The Silver Lining
by Brian Klepper and David C. Kibbe
Massachusetts voters' stunning rejection of Democrat Martha Coakley, in favor of a not-very-impressive Scott Brown, should be exactly the splash of cold water that the Democratic party - and Congress as a whole - needed. The defeat can be understood in two ways: one large and one fairly small.
First, the large one. This will probably send reform back to the drawing board. Health care is too much in crisis and too pressing to be pushed completely off the table until certain issues - including both access AND cost - are addressed.
Second, this election marks the loss of a single critical Senate seat, but it is also very loud warning shot. The mandate received at the end of 2008 was a resounding call to throw out the Republicans who for more than a decade had ridden roughshod over American values. Yesterday, the Democrats, in one of their most secure strongholds, received the same message. Whatever people in DC think, rank-and-file Americans - not those on the right or left, but the swing voters in the middle who actually determine election results - are very unhappy with the gaming that's been vividly displayed over the last year under the guise of health care reform.
The distaste expressed yesterday probably has little to do with the specific provisions of the bills, except for the largest generalities: that they expand coverage while avoiding a commitment to changes that could significantly reduce cost. But along the way, voters have witnessed -- with an immediacy and transparency that has only been available as a result of the Web -- lawmaking in its worst tradition. There was the White House's deal making with powerful corporate interests like the drug manufacturers even before the proceedings began. And the tremendous lobbying contributions by health care and non-health care special interests in exchange for access to the policy-shaping process. Or the outright bribery of specific Senators and Representatives in exchange for votes. Last week's White House deal with the unions that exempted them from the tax on "Cadillac" health plans until 2018 must have seemed like a perfectly OK arrangement to the people in the center of all this activity, but to normal people who read the paper, it was emblematic of the current modus operandi: If you have power and support the party in power's muddled agenda, you get a special deal.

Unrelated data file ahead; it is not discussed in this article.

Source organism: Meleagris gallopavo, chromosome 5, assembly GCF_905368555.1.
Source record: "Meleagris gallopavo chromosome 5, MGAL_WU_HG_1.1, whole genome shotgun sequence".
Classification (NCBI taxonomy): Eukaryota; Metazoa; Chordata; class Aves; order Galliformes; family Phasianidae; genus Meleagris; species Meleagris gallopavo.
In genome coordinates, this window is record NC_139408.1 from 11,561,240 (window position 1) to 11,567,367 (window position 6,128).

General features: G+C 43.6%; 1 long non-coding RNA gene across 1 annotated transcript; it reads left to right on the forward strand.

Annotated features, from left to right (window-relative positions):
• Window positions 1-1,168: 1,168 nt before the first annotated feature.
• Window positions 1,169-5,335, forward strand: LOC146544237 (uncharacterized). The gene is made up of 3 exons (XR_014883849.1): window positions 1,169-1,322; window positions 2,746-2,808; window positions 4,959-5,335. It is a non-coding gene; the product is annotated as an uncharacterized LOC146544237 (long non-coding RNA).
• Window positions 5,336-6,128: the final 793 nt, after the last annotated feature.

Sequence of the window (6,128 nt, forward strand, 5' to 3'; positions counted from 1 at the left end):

The most tempting mistake now for the Democrats would be to dig in. President Obama's most appealing characteristic -- the one that got him elected -- was his embrace, his embodiment even, of approaches that would revise the traditional kinds of politics we've seen for the last year throughout the health care reform process. Of late, the most telling complaint about this Presidency so far has been disappointment that, once in office, he seemed to cave in so easily.
Undoubtedly, many Republicans are now rejoicing over the Democrats' loss and the possible defeat of any health care reform legislation. That's unfortunate. The health care crisis is real and remains unaddressed. The pressures it creates, particularly for powerful interests like business, will force Congress to return to it and develop meaningful solutions. Hopefully (though probably unlikely), Congress and particularly the Democrats, will be chastened and wiser. There's a big opportunity here to make lemonade.
There is a new, bipartisan movement in Congress, highlighted on NPR two weeks ago, that would revisit the rules around the relationships between special interests and lawmakers. This is an issue that trumps and is more important than all others, because if every policy is ultimately shaped by those with enough money to buy Congress' favor, then our democracy will be unable to hold.
The silver lining in yesterday's election was that it was a mild, if critical, reminder that, whatever DC thinks, America's center is just as displeased with the current governance as it was with its predecessors. Faced with a much larger rejection in the 1994 elections, President Clinton went on TV, took full responsibility, and then spent his time rebuilding. The good news is that today is a new day, and that, if they're interested in what's good for America over the long term rather than simply themselves over the short term, Congress has the ability to start again in ways that could please the American people and actually work to our collective advantage.
Brian Klepper and David C. Kibbe write together about health care technology, market dynamics and reform.
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